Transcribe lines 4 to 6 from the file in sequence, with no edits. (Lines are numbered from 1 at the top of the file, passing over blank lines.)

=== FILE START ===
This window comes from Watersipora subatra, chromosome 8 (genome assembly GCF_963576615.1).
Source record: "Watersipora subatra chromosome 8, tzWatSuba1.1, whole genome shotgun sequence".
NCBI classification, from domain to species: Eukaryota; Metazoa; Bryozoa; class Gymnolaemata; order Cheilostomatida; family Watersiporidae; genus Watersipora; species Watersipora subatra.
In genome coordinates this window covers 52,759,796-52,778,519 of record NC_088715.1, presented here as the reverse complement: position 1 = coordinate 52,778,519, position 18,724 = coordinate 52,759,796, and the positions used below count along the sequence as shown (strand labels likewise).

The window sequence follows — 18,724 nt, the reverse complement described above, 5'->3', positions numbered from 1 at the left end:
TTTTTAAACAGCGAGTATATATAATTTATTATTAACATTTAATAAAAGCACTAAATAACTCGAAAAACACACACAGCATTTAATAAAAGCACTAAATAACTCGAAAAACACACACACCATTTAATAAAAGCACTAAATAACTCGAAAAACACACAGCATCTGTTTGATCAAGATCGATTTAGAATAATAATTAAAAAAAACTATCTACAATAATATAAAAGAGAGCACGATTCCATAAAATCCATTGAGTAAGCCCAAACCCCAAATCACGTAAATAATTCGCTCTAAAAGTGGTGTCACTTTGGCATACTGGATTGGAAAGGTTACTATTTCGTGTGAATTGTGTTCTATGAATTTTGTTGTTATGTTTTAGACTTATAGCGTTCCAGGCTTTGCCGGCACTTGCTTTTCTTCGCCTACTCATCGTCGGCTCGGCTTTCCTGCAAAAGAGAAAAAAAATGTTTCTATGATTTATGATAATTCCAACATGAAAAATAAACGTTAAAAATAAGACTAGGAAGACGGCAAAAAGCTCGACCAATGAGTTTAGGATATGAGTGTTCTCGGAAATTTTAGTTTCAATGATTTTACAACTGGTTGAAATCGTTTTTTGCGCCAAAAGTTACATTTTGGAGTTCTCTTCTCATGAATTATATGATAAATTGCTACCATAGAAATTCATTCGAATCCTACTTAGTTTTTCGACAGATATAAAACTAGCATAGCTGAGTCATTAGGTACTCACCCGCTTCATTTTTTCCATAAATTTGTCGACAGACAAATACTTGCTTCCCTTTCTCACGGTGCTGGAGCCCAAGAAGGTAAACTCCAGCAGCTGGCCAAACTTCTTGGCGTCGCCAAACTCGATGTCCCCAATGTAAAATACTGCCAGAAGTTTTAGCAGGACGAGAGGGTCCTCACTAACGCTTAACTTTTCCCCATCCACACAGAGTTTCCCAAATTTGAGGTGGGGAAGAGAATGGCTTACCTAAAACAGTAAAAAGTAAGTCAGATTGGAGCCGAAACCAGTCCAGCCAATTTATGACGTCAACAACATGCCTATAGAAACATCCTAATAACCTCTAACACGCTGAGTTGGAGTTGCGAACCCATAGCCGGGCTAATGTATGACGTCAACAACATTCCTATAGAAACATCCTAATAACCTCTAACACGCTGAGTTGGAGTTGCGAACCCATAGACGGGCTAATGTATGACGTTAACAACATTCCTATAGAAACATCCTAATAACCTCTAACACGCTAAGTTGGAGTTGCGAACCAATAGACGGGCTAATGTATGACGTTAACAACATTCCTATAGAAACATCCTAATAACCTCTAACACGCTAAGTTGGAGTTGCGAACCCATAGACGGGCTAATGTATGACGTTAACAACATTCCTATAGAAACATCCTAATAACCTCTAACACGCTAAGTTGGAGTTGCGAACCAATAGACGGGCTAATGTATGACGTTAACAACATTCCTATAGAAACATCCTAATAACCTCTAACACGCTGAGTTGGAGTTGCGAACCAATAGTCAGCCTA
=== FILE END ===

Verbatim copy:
In genome coordinates this window covers 52,759,796-52,778,519 of record NC_088715.1, presented here as the reverse complement: position 1 = coordinate 52,778,519, position 18,724 = coordinate 52,759,796, and the positions used below count along the sequence as shown (strand labels likewise).

The window sequence follows — 18,724 nt, the reverse complement described above, 5'->3', positions numbered from 1 at the left end:
TTTTTAAACAGCGAGTATATATAATTTATTATTAACATTTAATAAAAGCACTAAATAACTCGAAAAACACACACAGCATTTAATAAAAGCACTAAATAACTCGAAAAACACACACACCATTTAATAAAAGCACTAAATAACTCGAAAAACACACAGCATCTGTTTGATCAAGATCGATTTAGAATAATAATTAAAAAAAACTATCTACAATAATATAAAAGAGAGCACGATTCCATAAAATCCATTGAGTAAGCCCAAACCCCAAATCACGTAAATAATTCGCTCTAAAAGTGGTGTCACTTTGGCATACTGGATTGGAAAGGTTACTATTTCGTGTGAATTGTGTTCTATGAATTTTGTTGTTATGTTTTAGACTTATAGCGTTCCAGGCTTTGCCGGCACTTGCTTTTCTTCGCCTACTCATCGTCGGCTCGGCTTTCCTGCAAAAGAGAAAAAAAATGTTTCTATGATTTATGATAATTCCAACATGAAAAATAAACGTTAAAAATAAGACTAGGAAGACGGCAAAAAGCTCGACCAATGAGTTTAGGATATGAGTGTTCTCGGAAATTTTAGTTTCAATGATTTTACAACTGGTTGAAATCGTTTTTTGCGCCAAAAGTTACATTTTGGAGTTCTCTTCTCATGAATTATATGATAAATTGCTACCATAGAAATTCATTCGAATCCTACTTAGTTTTTCGACAGATATAAAACTAGCATAGCTGAGTCATTAGGTACTCACCCGCTTCATTTTTTCCATAAATTTGTCGACAGACAAATACTTGCTTCCCTTTCTCACGGTGCTGGAGCCCAAGAAGGTAAACTCCAGCAGCTGGCCAAACTTCTTGGCGTCGCCAAACTCGATGTCCCCAATGTAAAATACTGCCAGAAGTTTTAGCAGGACGAGAGGGTCCTCACTAACGCTTAACTTTTCCCCATCCACACAGAGTTTCCCAAATTTGAGGTGGGGAAGAGAATGGCTTACCTAAAACAGTAAAAAGTAAGTCAGATTGGAGCCGAAACCAGTCCAGCCAATTTATGACGTCAACAACATGCCTATAGAAACATCCTAATAACCTCTAACACGCTGAGTTGGAGTTGCGAACCCATAGCCGGGCTAATGTATGACGTCAACAACATTCCTATAGAAACATCCTAATAACCTCTAACACGCTGAGTTGGAGTTGCGAACCCATAGACGGGCTAATGTATGACGTTAACAACATTCCTATAGAAACATCCTAATAACCTCTAACACGCTAAGTTGGAGTTGCGAACCAATAGACGGGCTAATGTATGACGTTAACAACATTCCTATAGAAACATCCTAATAACCTCTAACACGCTAAGTTGGAGTTGCGAACCCATAGACGGGCTAATGTATGACGTTAACAACATTCCTATAGAAACATCCTAATAACCTCTAACACGCTAAGTTGGAGTTGCGAACCAATAGACGGGCTAATGTATGACGTTAACAACATTCCTATAGAAACATCCTAATAACCTCTAACACGCTGAGTTGGAGTTGCGAACCAATAGTCAGCCTA